A new exhibition about Britain’s historical relationship with India opens in Batley this weekend.
The Bagshaw Museum will host India’s Gateway, which charts the centuries-old trade and migration links with the state of Gujurat and the metropolis of Mumbai.
British ships first landed in Gujurat in 1608, and their arrival would go on to strongly influence the fabric of modern Britain.
The displays include photography and film by Tim Smith, which present a vivid portrait of modern India and the city of Mumbai, together with historical objects and images from the colonial era supplied from Kirklees museum collections and the local British Indian community.
The exhibition has been organised in conjunction with Oriental Arts, based in Bradford, and has been funded by Arts Council England. A programme of special events at the museum will accompany it until September 23.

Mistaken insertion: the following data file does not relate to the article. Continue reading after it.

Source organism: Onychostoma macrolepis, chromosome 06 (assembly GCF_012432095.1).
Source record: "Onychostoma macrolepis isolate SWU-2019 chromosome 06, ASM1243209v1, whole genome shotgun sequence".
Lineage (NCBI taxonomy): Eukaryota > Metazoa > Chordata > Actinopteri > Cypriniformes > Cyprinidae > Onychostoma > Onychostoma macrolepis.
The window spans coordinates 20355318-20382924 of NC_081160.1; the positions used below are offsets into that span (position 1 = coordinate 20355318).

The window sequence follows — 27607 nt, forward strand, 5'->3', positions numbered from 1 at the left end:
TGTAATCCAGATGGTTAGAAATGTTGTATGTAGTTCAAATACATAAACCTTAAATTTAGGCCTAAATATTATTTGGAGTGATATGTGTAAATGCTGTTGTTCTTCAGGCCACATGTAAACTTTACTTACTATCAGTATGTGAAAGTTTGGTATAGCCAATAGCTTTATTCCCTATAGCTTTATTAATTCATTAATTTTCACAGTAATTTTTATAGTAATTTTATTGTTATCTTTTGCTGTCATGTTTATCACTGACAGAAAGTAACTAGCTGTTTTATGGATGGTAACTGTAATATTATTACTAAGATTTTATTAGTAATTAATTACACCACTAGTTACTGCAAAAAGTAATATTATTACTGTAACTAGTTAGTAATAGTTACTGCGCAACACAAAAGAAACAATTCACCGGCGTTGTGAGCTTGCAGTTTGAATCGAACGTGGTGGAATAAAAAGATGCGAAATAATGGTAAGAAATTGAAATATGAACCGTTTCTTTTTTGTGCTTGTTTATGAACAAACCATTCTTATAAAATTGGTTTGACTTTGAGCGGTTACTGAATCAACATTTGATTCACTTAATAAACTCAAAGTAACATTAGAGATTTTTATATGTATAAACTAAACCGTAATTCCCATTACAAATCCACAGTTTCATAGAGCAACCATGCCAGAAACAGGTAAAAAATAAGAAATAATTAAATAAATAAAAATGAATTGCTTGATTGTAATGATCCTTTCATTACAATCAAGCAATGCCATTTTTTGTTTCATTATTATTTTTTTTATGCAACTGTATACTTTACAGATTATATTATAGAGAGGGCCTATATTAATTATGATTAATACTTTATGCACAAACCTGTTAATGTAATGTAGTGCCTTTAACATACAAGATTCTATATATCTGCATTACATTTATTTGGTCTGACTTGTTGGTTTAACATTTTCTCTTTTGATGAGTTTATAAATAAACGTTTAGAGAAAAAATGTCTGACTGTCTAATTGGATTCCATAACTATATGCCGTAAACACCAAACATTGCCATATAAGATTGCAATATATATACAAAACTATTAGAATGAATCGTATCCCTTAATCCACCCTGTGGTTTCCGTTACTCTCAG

Children can try Indian block printing, Gujurati puppet making and storytelling on August 16 and 23. Both activities are suitable for ages 5-12 and cost just £1 per child.
On September 3 there will be a Carrom tournament, when all ages can play a traditional Indian table game similar to billiards. Experts will be on hand to teach people the rules.
There will also be a Bollywood Film Weekend, with sing-along screenings of classic Indian cinema, including Piku and Chillar Party. Discussions follow the films. Showings are free but places must be pre-booked.
Budding writers can also enter a poetry competition for both children and adults on the theme ‘Ships and Sailing’. Entries should be about the links between the UK and India, and the Batley Gujurati Poets will judge alongside local writer Adam Strickson.
Poems should be emailed to firstname.lastname@example.org or posted to Bagshaw Museum, Wilton Park, Batley, WF17 0AS before August 19.